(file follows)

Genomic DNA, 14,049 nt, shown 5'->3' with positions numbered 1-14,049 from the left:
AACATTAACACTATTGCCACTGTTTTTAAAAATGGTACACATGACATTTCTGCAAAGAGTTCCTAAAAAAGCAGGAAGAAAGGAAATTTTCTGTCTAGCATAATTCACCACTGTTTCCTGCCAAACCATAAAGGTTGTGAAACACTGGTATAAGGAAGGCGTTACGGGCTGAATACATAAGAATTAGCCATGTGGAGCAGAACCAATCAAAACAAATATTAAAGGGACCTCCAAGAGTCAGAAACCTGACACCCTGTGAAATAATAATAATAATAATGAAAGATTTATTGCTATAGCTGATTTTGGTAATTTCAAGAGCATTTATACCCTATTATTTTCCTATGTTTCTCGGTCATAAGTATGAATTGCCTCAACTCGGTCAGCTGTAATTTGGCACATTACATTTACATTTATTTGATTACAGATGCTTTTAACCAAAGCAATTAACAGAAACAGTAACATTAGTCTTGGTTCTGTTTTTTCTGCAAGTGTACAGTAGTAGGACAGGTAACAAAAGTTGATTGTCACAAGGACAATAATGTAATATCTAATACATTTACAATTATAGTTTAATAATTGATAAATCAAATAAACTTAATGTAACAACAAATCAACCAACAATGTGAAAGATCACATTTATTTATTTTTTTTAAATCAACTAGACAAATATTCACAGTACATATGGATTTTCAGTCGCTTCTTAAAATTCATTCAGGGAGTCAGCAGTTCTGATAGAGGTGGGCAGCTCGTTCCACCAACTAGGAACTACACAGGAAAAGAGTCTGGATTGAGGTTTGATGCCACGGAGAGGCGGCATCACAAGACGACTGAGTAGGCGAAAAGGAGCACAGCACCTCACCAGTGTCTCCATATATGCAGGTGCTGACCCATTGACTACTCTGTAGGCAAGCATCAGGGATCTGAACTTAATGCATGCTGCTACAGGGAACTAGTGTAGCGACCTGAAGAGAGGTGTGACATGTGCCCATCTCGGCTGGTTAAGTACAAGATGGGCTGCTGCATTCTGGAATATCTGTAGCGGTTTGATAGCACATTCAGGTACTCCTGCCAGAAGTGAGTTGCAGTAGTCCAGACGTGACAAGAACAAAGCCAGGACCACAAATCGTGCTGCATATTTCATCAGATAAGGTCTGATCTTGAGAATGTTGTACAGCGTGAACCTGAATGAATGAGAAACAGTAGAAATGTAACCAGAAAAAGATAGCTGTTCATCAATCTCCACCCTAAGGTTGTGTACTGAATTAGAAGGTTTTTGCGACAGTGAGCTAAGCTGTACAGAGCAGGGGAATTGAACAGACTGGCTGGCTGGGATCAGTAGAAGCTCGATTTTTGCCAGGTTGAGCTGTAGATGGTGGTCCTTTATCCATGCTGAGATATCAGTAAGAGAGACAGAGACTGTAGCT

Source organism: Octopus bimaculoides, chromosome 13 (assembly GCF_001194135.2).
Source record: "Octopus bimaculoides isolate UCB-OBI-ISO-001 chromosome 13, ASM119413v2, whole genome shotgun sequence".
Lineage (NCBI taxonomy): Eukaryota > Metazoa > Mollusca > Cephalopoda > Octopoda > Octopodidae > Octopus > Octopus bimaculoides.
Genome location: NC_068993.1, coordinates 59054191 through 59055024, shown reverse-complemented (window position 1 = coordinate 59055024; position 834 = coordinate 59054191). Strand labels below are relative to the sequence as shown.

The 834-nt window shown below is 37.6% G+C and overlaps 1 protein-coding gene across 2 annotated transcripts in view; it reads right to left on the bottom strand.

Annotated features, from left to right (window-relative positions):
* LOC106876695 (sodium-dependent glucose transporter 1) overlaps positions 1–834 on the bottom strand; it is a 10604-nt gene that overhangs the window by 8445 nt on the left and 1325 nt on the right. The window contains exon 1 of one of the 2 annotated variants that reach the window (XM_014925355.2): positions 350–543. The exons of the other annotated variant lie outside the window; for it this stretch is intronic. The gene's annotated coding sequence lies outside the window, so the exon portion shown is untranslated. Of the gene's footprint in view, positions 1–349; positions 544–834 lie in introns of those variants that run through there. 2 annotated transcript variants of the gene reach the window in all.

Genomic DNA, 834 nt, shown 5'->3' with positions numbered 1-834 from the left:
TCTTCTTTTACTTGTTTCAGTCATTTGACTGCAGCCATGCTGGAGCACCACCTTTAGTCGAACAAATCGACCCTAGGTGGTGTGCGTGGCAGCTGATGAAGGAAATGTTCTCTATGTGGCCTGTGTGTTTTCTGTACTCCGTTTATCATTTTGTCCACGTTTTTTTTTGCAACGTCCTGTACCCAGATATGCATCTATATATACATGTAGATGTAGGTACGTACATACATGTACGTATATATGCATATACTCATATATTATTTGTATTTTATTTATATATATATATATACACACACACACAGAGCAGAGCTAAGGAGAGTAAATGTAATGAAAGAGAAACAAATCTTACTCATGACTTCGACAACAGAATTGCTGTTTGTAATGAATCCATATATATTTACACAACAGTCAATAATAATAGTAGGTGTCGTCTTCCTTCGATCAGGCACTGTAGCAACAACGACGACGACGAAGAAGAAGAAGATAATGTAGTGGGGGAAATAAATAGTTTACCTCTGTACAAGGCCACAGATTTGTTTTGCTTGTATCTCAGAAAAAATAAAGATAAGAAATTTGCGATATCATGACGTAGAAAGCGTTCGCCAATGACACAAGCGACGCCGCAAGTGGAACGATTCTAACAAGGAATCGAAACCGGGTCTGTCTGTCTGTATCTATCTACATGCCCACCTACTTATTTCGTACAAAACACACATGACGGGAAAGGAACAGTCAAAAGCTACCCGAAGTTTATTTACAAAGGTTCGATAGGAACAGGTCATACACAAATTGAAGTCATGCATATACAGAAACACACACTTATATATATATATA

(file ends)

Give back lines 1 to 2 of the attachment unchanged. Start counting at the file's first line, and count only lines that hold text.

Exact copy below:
Genomic DNA, 14,049 nt, shown 5'->3' with positions numbered 1-14,049 from the left:
AACATTAACACTATTGCCACTGTTTTTAAAAATGGTACACATGACATTTCTGCAAAGAGTTCCTAAAAAAGCAGGAAGAAAGGAAATTTTCTGTCTAGCATAATTCACCACTGTTTCCTGCCAAACCATAAAGGTTGTGAAACACTGGTATAAGGAAGGCGTTACGGGCTGAATACATAAGAATTAGCCATGTGGAGCAGAACCAATCAAAACAAATATTAAAGGGACCTCCAAGAGTCAGAAACCTGACACCCTGTGAAATAATAATAATAATAATGAAAGATTTATTGCTATAGCTGATTTTGGTAATTTCAAGAGCATTTATACCCTATTATTTTCCTATGTTTCTCGGTCATAAGTATGAATTGCCTCAACTCGGTCAGCTGTAATTTGGCACATTACATTTACATTTATTTGATTACAGATGCTTTTAACCAAAGCAATTAACAGAAACAGTAACATTAGTCTTGGTTCTGTTTTTTCTGCAAGTGTACAGTAGTAGGACAGGTAACAAAAGTTGATTGTCACAAGGACAATAATGTAATATCTAATACATTTACAATTATAGTTTAATAATTGATAAATCAAATAAACTTAATGTAACAACAAATCAACCAACAATGTGAAAGATCACATTTATTTATTTTTTTTAAATCAACTAGACAAATATTCACAGTACATATGGATTTTCAGTCGCTTCTTAAAATTCATTCAGGGAGTCAGCAGTTCTGATAGAGGTGGGCAGCTCGTTCCACCAACTAGGAACTACACAGGAAAAGAGTCTGGATTGAGGTTTGATGCCACGGAGAGGCGGCATCACAAGACGACTGAGTAGGCGAAAAGGAGCACAGCACCTCACCAGTGTCTCCATATATGCAGGTGCTGACCCATTGACTACTCTGTAGGCAAGCATCAGGGATCTGAACTTAATGCATGCTGCTACAGGGAACTAGTGTAGCGACCTGAAGAGAGGTGTGACATGTGCCCATCTCGGCTGGTTAAGTACAAGATGGGCTGCTGCATTCTGGAATATCTGTAGCGGTTTGATAGCACATTCAGGTACTCCTGCCAGAAGTGAGTTGCAGTAGTCCAGACGTGACAAGAACAAAGCCAGGACCACAAATCGTGCTGCATATTTCATCAGATAAGGTCTGATCTTGAGAATGTTGTACAGCGTGAACCTGAATGAATGAGAAACAGTAGAAATGTAACCAGAAAAAGATAGCTGTTCATCAATCTCCACCCTAAGGTTGTGTACTGAATTAGAAGGTTTTTGCGACAGTGAGCTAAGCTGTACAGAGCAGGGGAATTGAACAGACTGGCTGGCTGGGATCAGTAGAAGCTCGATTTTTGCCAGGTTGAGCTGTAGATGGTGGTCCTTTATCCATGCTGAGATATCAGTAAGAGAGACAGAGACTGTAGCT